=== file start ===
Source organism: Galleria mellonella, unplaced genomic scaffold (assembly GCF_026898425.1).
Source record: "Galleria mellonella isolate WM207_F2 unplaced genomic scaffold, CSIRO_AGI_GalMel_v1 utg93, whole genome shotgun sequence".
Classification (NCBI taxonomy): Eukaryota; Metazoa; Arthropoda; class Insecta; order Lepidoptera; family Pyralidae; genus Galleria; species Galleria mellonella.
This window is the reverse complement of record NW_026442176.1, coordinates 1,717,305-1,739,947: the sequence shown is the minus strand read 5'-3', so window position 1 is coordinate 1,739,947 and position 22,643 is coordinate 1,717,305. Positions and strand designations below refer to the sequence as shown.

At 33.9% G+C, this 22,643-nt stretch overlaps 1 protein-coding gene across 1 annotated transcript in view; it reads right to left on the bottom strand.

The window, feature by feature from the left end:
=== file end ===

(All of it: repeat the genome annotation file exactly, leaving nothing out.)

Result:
Source organism: Galleria mellonella, unplaced genomic scaffold (assembly GCF_026898425.1).
Source record: "Galleria mellonella isolate WM207_F2 unplaced genomic scaffold, CSIRO_AGI_GalMel_v1 utg93, whole genome shotgun sequence".
Classification (NCBI taxonomy): Eukaryota; Metazoa; Arthropoda; class Insecta; order Lepidoptera; family Pyralidae; genus Galleria; species Galleria mellonella.
This window is the reverse complement of record NW_026442176.1, coordinates 1,717,305-1,739,947: the sequence shown is the minus strand read 5'-3', so window position 1 is coordinate 1,739,947 and position 22,643 is coordinate 1,717,305. Positions and strand designations below refer to the sequence as shown.

At 33.9% G+C, this 22,643-nt stretch overlaps 1 protein-coding gene across 1 annotated transcript in view; it reads right to left on the bottom strand.

The window, feature by feature from the left end: